Researchers at Ruhr-Universität Bochum have created the largest ever astronomical image to date to represent our galaxy – the Milky Way – in a whopping 46 billion pixels.
The image comprises of 268 sections and according to astronomers at the University, they photographed each of the sections at intervals of several days. Further, the image contains data and astronomical observations over a period of five years and you can view it through an online tool created by the team of researchers led by Prof Dr Rolf Chini from the Chair of Astrophysics at the University.
Astronomers looked for objects with variable brightness over the course of 5 years to create the 46 billion pixel image of the Milky Way. The observations include objects with variable brightness including stars in front of which a planet is passing, or multiple systems where stars orbit each other and which obscure each other every now and then.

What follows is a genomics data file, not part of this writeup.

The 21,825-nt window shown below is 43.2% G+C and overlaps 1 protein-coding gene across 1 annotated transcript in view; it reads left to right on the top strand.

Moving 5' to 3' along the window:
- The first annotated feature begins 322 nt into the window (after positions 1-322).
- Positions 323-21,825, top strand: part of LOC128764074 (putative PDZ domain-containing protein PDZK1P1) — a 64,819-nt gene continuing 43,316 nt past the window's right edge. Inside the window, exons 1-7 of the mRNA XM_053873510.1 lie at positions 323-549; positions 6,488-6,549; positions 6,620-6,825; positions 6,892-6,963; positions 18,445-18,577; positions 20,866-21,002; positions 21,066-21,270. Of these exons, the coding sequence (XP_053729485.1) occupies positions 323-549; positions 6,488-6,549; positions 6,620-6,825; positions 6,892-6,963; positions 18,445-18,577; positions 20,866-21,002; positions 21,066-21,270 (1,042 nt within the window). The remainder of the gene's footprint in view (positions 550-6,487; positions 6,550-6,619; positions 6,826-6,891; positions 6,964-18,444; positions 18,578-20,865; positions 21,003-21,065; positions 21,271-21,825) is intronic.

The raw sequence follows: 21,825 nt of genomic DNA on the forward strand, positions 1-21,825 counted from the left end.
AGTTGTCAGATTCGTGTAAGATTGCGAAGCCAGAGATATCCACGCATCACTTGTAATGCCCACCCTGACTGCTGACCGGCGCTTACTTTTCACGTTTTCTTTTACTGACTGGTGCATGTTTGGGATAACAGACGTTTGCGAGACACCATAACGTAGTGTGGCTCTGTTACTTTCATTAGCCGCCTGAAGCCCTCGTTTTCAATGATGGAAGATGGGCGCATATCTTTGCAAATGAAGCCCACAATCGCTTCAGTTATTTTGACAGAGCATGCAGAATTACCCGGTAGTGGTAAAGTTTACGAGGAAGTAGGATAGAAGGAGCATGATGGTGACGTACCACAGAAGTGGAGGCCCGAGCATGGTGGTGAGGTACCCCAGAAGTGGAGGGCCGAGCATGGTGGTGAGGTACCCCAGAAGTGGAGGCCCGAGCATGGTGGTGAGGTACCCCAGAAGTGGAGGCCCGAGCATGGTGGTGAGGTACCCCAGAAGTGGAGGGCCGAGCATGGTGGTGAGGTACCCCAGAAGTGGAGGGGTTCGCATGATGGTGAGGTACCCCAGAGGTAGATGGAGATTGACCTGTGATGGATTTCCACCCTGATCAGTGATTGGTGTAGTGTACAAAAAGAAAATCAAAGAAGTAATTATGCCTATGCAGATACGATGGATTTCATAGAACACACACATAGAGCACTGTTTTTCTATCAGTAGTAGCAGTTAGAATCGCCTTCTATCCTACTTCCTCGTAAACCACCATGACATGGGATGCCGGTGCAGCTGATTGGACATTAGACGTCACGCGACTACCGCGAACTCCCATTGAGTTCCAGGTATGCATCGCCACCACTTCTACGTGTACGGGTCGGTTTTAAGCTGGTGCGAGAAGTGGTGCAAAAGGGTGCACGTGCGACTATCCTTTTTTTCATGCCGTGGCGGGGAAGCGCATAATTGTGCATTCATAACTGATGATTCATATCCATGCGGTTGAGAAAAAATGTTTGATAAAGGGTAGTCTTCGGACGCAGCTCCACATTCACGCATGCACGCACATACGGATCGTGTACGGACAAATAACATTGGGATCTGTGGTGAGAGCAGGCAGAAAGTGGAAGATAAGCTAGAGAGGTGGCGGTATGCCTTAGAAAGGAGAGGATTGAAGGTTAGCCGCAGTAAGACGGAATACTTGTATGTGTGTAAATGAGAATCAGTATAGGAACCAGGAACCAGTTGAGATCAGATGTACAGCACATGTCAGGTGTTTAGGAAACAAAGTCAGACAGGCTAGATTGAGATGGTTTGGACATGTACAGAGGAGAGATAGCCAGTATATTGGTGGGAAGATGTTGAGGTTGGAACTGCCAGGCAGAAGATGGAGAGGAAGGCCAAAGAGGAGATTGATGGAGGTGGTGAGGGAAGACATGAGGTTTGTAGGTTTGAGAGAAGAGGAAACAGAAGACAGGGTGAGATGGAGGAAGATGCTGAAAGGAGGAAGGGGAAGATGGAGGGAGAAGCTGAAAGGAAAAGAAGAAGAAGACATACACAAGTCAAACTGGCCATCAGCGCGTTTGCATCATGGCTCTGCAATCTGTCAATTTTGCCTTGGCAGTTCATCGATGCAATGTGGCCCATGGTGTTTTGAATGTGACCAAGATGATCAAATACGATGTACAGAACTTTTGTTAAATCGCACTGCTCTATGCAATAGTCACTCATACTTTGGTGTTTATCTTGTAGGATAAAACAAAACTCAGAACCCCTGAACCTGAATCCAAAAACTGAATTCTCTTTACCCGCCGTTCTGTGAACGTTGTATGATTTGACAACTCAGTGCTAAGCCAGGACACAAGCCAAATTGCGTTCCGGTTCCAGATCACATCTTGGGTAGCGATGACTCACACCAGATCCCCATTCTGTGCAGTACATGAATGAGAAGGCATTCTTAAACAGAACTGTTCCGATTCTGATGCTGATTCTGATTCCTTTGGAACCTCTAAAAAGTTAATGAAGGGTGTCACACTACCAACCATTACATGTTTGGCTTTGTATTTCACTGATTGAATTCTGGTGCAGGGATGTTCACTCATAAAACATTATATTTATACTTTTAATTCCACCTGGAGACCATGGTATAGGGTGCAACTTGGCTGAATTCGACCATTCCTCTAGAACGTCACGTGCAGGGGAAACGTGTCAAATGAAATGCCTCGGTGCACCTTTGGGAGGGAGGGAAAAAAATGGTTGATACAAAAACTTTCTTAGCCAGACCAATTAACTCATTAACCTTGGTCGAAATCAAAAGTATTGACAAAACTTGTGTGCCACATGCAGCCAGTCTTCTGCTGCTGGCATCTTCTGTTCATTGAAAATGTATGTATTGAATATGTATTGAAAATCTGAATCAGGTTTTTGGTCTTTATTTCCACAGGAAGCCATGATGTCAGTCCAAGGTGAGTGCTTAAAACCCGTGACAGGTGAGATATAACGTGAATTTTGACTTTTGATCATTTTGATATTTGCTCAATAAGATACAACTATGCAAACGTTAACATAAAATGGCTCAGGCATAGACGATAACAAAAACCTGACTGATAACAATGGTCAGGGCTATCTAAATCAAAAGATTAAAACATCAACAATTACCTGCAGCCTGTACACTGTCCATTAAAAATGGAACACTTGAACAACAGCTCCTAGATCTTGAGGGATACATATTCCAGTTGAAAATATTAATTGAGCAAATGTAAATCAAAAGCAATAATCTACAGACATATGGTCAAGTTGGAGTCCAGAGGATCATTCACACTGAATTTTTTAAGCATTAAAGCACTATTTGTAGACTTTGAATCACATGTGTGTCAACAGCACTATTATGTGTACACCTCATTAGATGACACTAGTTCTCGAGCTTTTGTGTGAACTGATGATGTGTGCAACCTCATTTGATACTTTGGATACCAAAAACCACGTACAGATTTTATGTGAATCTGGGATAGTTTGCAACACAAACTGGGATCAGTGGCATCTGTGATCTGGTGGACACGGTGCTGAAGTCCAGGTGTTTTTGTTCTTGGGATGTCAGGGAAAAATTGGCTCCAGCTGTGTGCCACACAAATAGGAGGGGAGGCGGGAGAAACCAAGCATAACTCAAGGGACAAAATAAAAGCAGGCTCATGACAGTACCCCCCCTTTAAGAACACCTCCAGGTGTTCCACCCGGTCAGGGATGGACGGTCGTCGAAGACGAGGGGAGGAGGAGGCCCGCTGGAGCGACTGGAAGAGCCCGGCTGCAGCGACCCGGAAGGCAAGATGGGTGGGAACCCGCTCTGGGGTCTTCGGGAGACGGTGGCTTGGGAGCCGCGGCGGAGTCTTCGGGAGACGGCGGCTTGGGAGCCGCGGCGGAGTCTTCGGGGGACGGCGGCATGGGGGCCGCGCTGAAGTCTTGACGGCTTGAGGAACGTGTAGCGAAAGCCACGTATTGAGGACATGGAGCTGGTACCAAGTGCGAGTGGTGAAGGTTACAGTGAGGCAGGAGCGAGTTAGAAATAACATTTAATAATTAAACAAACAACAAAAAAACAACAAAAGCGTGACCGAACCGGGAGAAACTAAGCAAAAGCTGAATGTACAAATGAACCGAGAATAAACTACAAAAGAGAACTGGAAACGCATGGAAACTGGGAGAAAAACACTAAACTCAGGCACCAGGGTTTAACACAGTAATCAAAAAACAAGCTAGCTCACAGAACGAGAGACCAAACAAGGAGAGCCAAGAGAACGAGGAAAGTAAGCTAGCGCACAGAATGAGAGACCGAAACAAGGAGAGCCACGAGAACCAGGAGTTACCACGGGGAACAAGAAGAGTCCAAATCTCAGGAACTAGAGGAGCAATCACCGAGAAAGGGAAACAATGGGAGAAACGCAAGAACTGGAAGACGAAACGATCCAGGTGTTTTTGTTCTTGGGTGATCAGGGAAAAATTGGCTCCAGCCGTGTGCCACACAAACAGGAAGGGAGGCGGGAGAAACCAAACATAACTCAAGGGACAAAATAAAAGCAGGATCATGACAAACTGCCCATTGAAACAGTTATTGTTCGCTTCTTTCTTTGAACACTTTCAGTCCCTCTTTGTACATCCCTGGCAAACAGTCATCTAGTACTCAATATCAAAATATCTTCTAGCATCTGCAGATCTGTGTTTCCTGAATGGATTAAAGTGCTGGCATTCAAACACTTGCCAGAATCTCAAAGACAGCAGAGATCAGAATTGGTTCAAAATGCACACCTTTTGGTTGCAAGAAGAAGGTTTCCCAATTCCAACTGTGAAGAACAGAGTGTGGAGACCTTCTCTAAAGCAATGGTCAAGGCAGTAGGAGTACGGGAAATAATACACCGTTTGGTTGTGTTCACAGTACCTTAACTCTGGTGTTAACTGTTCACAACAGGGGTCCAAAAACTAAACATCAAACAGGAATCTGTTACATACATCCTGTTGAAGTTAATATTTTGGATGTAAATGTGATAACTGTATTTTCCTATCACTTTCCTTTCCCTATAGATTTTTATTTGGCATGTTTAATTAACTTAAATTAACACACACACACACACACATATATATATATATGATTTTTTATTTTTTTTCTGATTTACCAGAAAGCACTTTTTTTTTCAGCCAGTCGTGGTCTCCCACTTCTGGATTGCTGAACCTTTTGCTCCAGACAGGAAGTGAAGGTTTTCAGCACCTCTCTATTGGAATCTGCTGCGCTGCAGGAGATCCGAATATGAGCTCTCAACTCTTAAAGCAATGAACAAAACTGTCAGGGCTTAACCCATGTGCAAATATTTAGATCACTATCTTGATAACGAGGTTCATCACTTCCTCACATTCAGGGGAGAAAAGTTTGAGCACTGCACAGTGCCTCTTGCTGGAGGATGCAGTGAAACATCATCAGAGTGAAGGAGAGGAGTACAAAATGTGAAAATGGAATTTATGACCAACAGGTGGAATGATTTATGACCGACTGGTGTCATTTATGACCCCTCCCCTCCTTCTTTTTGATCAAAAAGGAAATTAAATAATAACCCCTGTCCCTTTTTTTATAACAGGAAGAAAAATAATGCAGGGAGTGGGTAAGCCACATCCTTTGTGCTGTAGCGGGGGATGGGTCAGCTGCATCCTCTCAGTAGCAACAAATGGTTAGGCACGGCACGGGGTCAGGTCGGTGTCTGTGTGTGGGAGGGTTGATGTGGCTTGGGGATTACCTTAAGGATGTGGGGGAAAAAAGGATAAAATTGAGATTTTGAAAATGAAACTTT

Using telescopes at Bochum’s university observatory in the Atacama Desert in Chile, researchers including Moritz Hackstein – a PhD graduate at the University – have captured more than 50,000 new variable objects. Hackstein has compiled a catalogue of these variable objects of medium brightness, which haven’t been recorded in any databanks across the world so far.
By comparing the images, they are able to identify the variable objects. The team has assembled the individual images of the 268 sections into one comprehensive image. Following a calculation period of several weeks, they created a 194 Gigabyte file, into which images taken with different filters have been entered.
Using the online tool, any interested person can view the complete ribbon of the Milky Way at a glance, or zoom in and inspect specific areas. An input window, which provides the position of the displayed image section, can be used to search for specific objects. If the user types in “Eta Carinae”, for example, the tool moves to the respective star; the search term “M8” leads to the lagoon nebula.